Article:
Typing on the Mini is not as comfortable as typing on a Pavilion notebook, but it’s luxurious compared to the S10 and other netbooks I’ve used. I have large hands so this is especially important to me. Children and those with petite hands may not appreciate this aspect of the Mini 1000 as much as I do.

The HP Mini 1000 has the best keyboard of any netbook I’ve used. Its keys are 92% of the size of a standard notebook keyboard, which is is significantly larger than those found on the Lenovo IdeaPad S10 or the EeePC series. Nothing compares to a full sized keyboard, but after getting adjusted to the keyboard I could easily touch-type at nearly full speed without thinking twice.

I’ve learned to touch-type on the S10 (picture below), but it’s not nearly as comfortable and I accidentally hit the wrong buttons too frequently. As you can see the HP Mini 1000’s keys are much larger than the S10’s.

The only quirk that continues to bug me on the Mini 1000’s keyboard is that the 1” key is smaller than the rest of the number keys. I sometimes hit the ~” key when typing.

While most netbooks have the click buttons beneath the touchpad, the HP Mini 1000’s buttons are to the left and right of the touch pad. This unusual button layout is borrowed from the Mini 2133’s design and while I learned to adapt to the layout after a couple of days, some people hate this layout with a passion. I wouldn’t let the touch pad issue layout hold you back from getting the Mini 1000. You can minimize the use of the buttons by tapping on the touch pad to click and there’s a scroll zone on its right side.

There’s a button above the touch pad that disables it and the left/right click buttons so you don’t have to worry about accidentally hitting them, but I wish HP would kill this button in favor of a bigger touch pad.

HP Mini 1000 Dimensions and Portability

Portability is one of the primary reasons why  you should consider adding a netbook to your digital lifestyle and the Mini 1000 is small enough to bring wherever you go.

The Mini 1000 weighs 2.38 pounds and measures  10.3 inches wide, 6.56 inches deep and .99 inch tall. It’s easy to carry around, stow in your book bag, shove in most purses or hide in your glove compartment.

Here’s a video of the Vivienne Tam edition Mini 1000 slipping into a purse.

I’ve also found the Mini 1000 to be useful on the road.

Having a WWAN connection and a netbook in your glove compartment provides is really convenient. My car’s glove compartment is tiny, but just big enough for the Mini 1000, my 30GB iPod and Compass 597 wireless modem to coexist. My car has both an iPod integration kit and an auxiliary audio input, which means I could potentially plug the Mini 1000’s headphone jack into my car’s audio system to listen to music and movies (while not driving of course).  I’m going to use this setup to access Pandora for a nearly limitless audio library on the go and to watch live TV via my Slingbox.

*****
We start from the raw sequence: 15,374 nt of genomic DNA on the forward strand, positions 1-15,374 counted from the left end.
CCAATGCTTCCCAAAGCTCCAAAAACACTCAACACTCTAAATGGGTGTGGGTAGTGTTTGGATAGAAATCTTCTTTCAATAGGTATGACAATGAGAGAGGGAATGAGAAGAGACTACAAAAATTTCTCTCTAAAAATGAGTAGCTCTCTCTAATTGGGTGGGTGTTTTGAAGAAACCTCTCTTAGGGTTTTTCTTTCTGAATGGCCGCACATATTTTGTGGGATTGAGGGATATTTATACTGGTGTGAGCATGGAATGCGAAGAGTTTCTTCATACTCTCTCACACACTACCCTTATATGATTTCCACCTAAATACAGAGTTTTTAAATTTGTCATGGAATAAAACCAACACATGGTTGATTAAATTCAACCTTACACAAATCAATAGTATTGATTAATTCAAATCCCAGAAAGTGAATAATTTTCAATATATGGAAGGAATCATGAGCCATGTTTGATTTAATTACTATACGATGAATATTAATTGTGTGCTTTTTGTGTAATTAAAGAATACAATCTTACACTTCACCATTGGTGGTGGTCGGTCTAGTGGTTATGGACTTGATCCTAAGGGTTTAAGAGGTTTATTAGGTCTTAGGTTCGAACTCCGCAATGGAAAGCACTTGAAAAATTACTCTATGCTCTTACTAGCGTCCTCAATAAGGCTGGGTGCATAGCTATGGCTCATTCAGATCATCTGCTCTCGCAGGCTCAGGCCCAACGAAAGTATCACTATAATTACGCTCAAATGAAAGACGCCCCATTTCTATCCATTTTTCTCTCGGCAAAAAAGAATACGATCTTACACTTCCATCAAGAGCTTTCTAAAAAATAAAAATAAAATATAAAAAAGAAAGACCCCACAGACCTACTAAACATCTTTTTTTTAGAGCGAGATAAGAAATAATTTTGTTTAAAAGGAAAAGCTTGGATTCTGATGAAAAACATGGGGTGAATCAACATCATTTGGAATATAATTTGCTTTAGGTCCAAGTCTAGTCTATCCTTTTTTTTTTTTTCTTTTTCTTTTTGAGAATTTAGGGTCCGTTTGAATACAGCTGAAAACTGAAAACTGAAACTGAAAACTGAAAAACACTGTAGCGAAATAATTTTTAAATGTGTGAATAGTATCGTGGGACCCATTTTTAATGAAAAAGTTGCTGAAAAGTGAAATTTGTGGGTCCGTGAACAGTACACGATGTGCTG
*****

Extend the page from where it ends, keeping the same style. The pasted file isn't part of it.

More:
HP Mini 1000 Storage Capacity

HP had to use the smaller drive so it could make the Mini 1000 thinner than many other netbooks on the market. Some notebooks, such as the Mini note 2133 and the IdeaPad S10 have full sized 2.5-inch hard drives that spin at 5400RPM or 7200RPM. It’s easy to find 2.5-inch drives in large capacities for cheap, but the Mini 1000 doesn’t have room for one and uses a more compact 1.8-inch 4200RPM drive.  Competing products can be configured with much larger drives and this can be a deal breaker for users that like to schlep around all their multimedia files. The HP Mini 1035nr comes with a 60GB hard drive, which is the only hard drive option for the time being. The cheaper base model comes with 8GB or 16GB of flash memory. The 60GB drive is more than sufficient for most users that are using the Mini 1000 as a secondary computer, but things can quickly get tight if it’s your only computer. One way to remedy this is to buy a 16GB SDHC card and keep it in the card slot to house some of your multimedia files.

HP Mini 1000 Display:

The HP Mini 1000 I reviewed has a 10.2-inch glossy display with a 1024×600 pixel resolution. The 10.2-inch display is a $50 option and I highly recommend it over the base 8.9-inch display. The screen is very bright, but I wish it had the same resolution (1280x 768) as the Mini Note 2133.

The infinity display gives the Mini 1000 a nice poslished look that’s consistent with the premium options available on the Pavilion dv series notebooks. The picture is sharp, clear and performs as good as you can expect while indoors.

I generally prefer matte (non-glossy) displays because of their versatility and lack of reflections. In bright direct light or outdoors it can be extremely difficult to read the display. As you can see the screen can be hard see while using in a car on a sunny day.

There’s a mediocre Web-cam built into the display that is good enough” for basic web chats, but the image is grainy, especially in low-lighting conditions. If you want to be a YouTube star you’re going to want to use an external Web cam with the Mini 1000.

The lid is latchless, which means there’s nothing holding the display to the palm-rest area. The lid doesn’t shut as firmly as I’d like it to making it possible for objects in your bag work their way in. I found a pen wedged in the gap once and I’m worried this issue can lead to possible screen damage.

HP Mini 1000 Software:

The Mini 1000 I reviewed came with Microsoft Windows XP Home SP3. I’ve taken a look at the Mobile Internet Experience (MIE) version of the HP Mini 1000 and think it’s a great option for many users, but I prefer being able to install Windows applications as needed.

I’ve been one of the few lucky people outside of HP to spend any time with a Mini 1000 with MIE and really liked what I saw. The Ubuntu (Linux) interface looks slick and inviting. It’s simplistic, yet has tools for nearly everything typical netbook users need. There’s an email client, Web browser, media players and the ability to add Linux compatible applications such as OpenOffice. Hopefully HP will make MIE available to all Mini 1000 owners when it’s released in January